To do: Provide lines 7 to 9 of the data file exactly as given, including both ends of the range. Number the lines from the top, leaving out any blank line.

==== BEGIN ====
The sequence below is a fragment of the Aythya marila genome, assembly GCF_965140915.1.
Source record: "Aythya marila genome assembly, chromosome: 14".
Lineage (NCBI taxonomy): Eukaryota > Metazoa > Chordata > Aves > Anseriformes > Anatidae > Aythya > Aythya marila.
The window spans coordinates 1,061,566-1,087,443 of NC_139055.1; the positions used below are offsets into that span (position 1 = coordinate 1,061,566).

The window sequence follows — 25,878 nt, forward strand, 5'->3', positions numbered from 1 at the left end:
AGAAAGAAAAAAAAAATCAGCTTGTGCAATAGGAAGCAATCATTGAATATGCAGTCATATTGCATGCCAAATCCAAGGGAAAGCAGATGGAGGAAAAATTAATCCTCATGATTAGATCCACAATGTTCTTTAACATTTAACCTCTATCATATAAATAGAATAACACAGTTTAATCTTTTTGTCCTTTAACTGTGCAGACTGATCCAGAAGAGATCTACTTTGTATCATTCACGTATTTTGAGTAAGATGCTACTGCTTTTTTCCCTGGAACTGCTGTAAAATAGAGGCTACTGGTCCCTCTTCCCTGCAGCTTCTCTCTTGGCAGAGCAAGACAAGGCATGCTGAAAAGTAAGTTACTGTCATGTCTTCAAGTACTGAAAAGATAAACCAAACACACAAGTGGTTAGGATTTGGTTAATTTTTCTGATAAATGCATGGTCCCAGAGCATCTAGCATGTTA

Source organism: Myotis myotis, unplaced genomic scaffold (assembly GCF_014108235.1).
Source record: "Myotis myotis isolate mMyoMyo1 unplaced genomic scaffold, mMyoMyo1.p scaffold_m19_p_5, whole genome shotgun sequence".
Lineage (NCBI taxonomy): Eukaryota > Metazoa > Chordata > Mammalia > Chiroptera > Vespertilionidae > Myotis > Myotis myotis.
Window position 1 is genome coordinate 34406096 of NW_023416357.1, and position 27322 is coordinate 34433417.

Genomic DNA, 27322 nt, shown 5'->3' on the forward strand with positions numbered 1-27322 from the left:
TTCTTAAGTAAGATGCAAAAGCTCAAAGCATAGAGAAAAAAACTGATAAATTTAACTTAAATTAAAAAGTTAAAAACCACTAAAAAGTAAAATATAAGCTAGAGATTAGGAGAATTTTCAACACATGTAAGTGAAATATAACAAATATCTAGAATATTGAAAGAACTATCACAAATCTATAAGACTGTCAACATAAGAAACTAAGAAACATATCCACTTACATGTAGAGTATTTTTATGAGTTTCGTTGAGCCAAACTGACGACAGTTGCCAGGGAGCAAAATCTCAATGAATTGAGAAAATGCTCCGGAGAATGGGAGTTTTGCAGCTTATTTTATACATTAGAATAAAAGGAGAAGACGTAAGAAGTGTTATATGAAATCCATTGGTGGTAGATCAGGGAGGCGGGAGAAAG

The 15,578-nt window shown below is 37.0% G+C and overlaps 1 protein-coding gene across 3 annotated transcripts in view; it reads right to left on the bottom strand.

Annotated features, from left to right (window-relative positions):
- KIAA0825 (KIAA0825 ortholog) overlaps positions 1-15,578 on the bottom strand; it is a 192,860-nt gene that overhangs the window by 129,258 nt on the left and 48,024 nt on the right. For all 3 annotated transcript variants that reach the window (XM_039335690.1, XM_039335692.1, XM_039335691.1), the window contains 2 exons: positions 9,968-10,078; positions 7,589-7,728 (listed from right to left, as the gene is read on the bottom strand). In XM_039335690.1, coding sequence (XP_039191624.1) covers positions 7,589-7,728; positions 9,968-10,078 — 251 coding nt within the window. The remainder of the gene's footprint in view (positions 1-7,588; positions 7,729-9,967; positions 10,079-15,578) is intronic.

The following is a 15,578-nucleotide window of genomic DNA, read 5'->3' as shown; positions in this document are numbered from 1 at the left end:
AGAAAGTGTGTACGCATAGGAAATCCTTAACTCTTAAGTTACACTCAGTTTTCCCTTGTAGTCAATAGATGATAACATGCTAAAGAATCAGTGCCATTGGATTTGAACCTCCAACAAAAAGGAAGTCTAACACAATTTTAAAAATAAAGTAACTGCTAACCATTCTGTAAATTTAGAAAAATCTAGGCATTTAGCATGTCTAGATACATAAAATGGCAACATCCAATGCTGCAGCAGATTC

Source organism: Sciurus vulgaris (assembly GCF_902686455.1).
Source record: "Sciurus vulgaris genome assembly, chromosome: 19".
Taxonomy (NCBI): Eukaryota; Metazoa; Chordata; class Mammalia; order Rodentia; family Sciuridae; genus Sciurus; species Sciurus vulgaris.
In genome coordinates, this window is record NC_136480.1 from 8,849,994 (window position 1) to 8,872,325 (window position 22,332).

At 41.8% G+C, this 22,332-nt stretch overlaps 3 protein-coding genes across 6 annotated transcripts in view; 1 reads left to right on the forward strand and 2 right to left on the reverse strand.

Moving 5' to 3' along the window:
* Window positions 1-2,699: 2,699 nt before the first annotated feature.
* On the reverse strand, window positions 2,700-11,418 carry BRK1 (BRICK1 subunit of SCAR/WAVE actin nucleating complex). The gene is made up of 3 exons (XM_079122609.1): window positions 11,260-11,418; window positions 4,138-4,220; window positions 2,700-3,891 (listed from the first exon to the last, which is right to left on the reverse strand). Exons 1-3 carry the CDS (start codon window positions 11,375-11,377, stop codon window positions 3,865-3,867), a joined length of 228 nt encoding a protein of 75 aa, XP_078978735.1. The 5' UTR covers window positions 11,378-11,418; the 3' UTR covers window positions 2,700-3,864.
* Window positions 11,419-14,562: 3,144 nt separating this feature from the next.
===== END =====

Source organism: Myotis myotis, unplaced genomic scaffold (assembly GCF_014108235.1).
Source record: "Myotis myotis isolate mMyoMyo1 unplaced genomic scaffold, mMyoMyo1.p scaffold_m19_p_5, whole genome shotgun sequence".
Lineage (NCBI taxonomy): Eukaryota > Metazoa > Chordata > Mammalia > Chiroptera > Vespertilionidae > Myotis > Myotis myotis.